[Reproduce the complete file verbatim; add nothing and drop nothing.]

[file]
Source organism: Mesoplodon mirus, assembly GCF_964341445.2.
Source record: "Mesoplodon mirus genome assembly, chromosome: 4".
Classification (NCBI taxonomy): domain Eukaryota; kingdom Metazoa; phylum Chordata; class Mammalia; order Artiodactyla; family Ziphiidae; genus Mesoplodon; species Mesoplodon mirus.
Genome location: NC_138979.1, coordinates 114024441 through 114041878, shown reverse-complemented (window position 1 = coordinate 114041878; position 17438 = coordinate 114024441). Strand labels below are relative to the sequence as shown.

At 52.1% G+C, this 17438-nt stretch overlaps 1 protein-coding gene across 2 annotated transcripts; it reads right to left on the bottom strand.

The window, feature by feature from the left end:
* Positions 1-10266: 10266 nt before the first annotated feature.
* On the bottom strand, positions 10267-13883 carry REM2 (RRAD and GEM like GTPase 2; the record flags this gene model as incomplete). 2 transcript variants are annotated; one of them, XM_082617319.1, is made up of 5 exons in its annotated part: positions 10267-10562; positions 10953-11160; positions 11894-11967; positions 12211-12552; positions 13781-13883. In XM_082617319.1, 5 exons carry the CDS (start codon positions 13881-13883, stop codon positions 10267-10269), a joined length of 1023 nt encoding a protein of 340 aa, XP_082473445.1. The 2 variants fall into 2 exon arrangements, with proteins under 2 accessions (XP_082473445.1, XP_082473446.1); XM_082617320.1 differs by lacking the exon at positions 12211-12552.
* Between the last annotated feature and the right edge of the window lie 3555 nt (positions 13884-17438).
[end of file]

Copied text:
Source organism: Mesoplodon mirus, assembly GCF_964341445.2.
Source record: "Mesoplodon mirus genome assembly, chromosome: 4".
Classification (NCBI taxonomy): domain Eukaryota; kingdom Metazoa; phylum Chordata; class Mammalia; order Artiodactyla; family Ziphiidae; genus Mesoplodon; species Mesoplodon mirus.
Genome location: NC_138979.1, coordinates 114024441 through 114041878, shown reverse-complemented (window position 1 = coordinate 114041878; position 17438 = coordinate 114024441). Strand labels below are relative to the sequence as shown.

At 52.1% G+C, this 17438-nt stretch overlaps 1 protein-coding gene across 2 annotated transcripts; it reads right to left on the bottom strand.

The window, feature by feature from the left end:
* Positions 1-10266: 10266 nt before the first annotated feature.
* On the bottom strand, positions 10267-13883 carry REM2 (RRAD and GEM like GTPase 2; the record flags this gene model as incomplete). 2 transcript variants are annotated; one of them, XM_082617319.1, is made up of 5 exons in its annotated part: positions 10267-10562; positions 10953-11160; positions 11894-11967; positions 12211-12552; positions 13781-13883. In XM_082617319.1, 5 exons carry the CDS (start codon positions 13881-13883, stop codon positions 10267-10269), a joined length of 1023 nt encoding a protein of 340 aa, XP_082473445.1. The 2 variants fall into 2 exon arrangements, with proteins under 2 accessions (XP_082473445.1, XP_082473446.1); XM_082617320.1 differs by lacking the exon at positions 12211-12552.
* Between the last annotated feature and the right edge of the window lie 3555 nt (positions 13884-17438).